Grayson plans to focus on offering fresh foods at the store, she said.

“We will have no chips, no sodas, no cookies,” Grayson said. “This is where you come to get the good stuff.”

She said neighbors will also be allowed to sell produce at the market, and a basketball court behind the market will be repurposed as an outdoor theater where movies will be projected against the wall.

“That’s one of the reasons to paint the market white, so we have that screen available,” Grayson said.

Staff photo — Rod Aydelotte 

Work is continuing on the future home of Elm Avenue Market, at the corner of Elm and Preston Street. The TIF board approved a change to its grant for the project, shifting money to cover historical elements in the renovation plans.

She said the market will also have some amenities specifically for residents of the 76704 ZIP code, though she declined to elaborate.

“This is well-spent money for Elm, for a building that is 78 years old, and for the potential of a grocery and market for the neighborhood,” Grayson said. “We have to take care of our neighbors.”

The TIF board addressed several other matters during its meeting Thursday. The board declined to recommend the city give an additional $1.7 million in TIF funding to an incoming Hyatt Place Hotel for public parking spaces. The city has already approved $1.9 million in TIF money for other elements of the hotel project.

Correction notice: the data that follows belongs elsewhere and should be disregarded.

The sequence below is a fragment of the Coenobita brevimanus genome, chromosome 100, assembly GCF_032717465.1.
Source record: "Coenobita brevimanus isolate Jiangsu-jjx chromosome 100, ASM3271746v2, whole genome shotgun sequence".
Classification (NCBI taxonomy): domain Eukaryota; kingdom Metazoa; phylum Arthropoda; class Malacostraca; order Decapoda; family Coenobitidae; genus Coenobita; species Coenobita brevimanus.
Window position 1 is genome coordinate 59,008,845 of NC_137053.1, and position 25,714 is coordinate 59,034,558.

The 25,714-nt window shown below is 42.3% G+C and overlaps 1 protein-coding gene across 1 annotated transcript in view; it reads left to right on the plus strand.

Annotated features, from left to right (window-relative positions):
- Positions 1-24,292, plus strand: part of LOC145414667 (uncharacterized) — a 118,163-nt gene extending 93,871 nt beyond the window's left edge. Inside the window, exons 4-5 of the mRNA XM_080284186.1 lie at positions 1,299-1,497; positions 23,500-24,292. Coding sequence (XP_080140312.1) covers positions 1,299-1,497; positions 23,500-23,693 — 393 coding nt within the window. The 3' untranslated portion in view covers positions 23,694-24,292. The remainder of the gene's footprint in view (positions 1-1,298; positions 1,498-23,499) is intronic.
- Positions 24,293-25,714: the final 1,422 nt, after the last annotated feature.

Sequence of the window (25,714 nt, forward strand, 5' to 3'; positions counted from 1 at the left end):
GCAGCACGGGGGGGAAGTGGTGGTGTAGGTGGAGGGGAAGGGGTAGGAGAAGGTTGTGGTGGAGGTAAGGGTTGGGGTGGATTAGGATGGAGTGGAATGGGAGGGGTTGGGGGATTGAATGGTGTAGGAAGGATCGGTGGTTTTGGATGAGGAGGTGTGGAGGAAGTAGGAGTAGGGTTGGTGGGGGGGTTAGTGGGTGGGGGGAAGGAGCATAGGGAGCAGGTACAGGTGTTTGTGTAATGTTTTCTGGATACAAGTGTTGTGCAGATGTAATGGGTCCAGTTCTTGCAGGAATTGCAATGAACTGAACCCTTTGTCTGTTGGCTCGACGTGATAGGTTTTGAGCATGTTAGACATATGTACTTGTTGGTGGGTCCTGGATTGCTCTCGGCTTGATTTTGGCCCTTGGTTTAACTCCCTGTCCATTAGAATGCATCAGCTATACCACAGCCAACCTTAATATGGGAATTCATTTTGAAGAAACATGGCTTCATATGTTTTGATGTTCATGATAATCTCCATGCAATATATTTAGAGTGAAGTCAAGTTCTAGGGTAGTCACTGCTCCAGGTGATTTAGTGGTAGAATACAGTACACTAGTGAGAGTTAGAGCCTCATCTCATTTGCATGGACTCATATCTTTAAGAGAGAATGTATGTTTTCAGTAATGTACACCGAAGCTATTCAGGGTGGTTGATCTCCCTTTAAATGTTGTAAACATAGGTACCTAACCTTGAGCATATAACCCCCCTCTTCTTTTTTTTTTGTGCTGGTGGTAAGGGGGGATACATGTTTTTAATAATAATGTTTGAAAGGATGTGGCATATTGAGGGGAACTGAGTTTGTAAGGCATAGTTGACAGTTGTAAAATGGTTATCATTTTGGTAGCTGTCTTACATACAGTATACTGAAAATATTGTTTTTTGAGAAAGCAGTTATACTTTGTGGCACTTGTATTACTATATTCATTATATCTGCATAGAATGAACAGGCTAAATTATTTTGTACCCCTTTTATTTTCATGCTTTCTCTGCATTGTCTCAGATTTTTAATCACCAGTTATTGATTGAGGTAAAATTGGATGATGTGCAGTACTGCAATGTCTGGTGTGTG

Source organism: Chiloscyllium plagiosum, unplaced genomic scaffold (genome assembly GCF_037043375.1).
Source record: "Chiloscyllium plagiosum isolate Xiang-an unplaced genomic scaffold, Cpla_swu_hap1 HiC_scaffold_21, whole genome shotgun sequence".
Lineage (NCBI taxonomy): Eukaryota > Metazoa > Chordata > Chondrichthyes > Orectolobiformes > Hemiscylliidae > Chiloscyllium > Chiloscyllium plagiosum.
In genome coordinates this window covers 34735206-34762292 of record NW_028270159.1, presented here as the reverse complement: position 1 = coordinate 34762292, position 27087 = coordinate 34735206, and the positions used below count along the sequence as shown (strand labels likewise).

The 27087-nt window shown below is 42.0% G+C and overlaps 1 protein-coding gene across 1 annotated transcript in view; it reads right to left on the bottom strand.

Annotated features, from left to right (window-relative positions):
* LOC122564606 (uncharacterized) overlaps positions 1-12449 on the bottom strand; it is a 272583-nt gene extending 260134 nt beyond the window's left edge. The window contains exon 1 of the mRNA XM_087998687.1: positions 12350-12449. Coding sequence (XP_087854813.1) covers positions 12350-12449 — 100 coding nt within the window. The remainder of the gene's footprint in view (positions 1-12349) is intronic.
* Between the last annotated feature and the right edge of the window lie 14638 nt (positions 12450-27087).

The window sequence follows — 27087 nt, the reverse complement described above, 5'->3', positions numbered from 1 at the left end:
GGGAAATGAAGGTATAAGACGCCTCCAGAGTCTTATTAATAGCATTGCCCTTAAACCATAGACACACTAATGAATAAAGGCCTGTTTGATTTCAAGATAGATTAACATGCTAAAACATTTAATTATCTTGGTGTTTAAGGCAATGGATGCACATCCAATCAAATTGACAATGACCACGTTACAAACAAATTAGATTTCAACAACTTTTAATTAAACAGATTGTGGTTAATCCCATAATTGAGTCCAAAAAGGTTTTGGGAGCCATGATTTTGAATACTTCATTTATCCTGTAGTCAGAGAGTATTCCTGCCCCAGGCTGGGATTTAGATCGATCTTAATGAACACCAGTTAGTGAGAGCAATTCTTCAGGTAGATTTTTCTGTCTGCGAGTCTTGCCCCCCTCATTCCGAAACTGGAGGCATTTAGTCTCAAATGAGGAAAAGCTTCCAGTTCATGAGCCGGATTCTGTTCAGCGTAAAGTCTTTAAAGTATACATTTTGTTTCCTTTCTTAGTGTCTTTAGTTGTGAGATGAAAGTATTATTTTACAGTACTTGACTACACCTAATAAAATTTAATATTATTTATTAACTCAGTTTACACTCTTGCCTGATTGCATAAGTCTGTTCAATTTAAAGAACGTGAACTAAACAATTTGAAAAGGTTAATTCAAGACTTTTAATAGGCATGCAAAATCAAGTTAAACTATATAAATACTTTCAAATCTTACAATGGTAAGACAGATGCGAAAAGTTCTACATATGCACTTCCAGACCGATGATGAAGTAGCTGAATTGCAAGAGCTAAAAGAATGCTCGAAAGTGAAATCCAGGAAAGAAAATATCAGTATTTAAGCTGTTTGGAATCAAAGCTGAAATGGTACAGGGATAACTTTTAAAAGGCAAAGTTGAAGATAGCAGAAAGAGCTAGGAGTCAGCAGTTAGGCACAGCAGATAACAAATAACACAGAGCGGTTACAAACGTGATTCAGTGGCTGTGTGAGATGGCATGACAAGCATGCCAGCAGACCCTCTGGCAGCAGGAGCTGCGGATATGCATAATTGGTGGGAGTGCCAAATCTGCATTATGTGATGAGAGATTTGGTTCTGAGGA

The board recommended approval on $495,087 for parking, lighting and pedestrian improvements at the Cameron Park Zoo and the Texas Ranger Hall of Fame & Museum.

Shortly before the meeting, Magnolia representatives contacted Economic Development Executive Director Melett Harrison and requested to postpone their TIF application for an expansion of Magnolia Market at the Silos, which was on the docket for the day.

“We’re still in the process of solidifying all of the project details, and, given the scope and scale, we decided to hold off on the application right now,” Harrison said, repeating what the Magnolia representative told her.